Ed notes (and dislikes) this piece in the Guardian about how taxpayer funded map data should be Free. The article isn’t limited to geodata and fails to mention openstreetmap like previous articles so perhaps it has an industry source. They make good work of the juicy target – the OS – and mention the Peter Weiss article.
More interestingly they bring up other examples like the Hydrographic Office’s somewhat mad scheme of copyrighting tide tables.
Mikel notes that geonames.org have combined a bunch of free data to make an aggregated geocoder for cities and postcodes. I’m not confident their UK postcode data is free, but it’s a fantastic idea and one worth charging for.
Interesting INSPIRE centric article about how all the National Mapping Agencies will consolidate their holdings through EU Directive(s). I’m really still puzzling over why this is important. I think creating our own data is going to be better than political engagement on this, the NMAs are very well entrenched and we already hold the moral high ground.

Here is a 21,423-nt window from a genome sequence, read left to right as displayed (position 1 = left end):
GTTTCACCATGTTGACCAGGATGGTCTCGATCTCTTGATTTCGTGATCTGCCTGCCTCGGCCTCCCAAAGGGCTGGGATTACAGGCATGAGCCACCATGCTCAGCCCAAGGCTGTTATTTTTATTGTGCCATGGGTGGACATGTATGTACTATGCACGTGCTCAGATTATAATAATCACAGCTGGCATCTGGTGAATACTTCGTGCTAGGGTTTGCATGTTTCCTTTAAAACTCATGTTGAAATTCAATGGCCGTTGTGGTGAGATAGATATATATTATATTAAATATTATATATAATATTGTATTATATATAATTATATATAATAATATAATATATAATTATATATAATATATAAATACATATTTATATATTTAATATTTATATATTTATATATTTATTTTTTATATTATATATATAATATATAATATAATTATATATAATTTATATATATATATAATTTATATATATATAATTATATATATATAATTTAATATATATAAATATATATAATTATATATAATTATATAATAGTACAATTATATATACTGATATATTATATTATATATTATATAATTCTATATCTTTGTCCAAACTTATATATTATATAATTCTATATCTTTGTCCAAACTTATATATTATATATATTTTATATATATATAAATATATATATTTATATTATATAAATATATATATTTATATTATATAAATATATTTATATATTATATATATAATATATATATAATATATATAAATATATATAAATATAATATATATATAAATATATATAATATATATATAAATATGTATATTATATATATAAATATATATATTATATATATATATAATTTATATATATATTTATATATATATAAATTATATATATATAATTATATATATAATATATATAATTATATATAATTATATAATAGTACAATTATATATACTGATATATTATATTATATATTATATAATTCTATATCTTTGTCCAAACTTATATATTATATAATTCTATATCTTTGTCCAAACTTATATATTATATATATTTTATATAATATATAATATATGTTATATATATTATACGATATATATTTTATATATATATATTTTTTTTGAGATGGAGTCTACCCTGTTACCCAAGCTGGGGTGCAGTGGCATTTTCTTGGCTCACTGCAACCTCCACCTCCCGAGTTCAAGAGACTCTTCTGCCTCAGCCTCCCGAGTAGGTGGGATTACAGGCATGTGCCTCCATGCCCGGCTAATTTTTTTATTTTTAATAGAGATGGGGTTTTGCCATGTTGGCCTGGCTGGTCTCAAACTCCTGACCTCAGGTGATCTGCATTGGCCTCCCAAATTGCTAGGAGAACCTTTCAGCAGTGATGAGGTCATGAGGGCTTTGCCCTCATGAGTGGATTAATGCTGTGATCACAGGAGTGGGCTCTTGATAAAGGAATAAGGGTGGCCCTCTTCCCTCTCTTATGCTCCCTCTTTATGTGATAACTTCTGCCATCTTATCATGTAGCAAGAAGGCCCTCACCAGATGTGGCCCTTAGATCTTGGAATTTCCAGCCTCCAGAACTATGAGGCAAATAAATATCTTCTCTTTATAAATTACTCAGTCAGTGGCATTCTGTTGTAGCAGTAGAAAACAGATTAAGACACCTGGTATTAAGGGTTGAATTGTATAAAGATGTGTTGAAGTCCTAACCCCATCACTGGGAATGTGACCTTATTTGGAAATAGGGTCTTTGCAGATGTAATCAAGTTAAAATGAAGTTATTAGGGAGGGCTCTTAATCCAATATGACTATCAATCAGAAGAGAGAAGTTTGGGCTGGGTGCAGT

This is a tiny scan from an A-Z map of central Bristol:
Only if you go and wander around Canynge Square in Bristol you see some nice houses where that Close should be:
Lye Close isn’t in the index either. Weird, huh? Well, not really. It’s an easter egg, a surprise street inserted so that if you attempt to copy the map then then the copyright holder can prove you copied it. Otherwise, why would you have the nonsense street in your map if you didn’t get it from them?
Fake street features are fairly hard to find, and we really have no idea how many there are. Fake streets, purpose mis-spellings and phantom churches are all thought to exist. It’s why OpenStreetMap asks you not to refence maps when entering data, and it’s one reason why we need our own free and accurate geodata.
With thanks to Laurence and Jo for scans and pictures.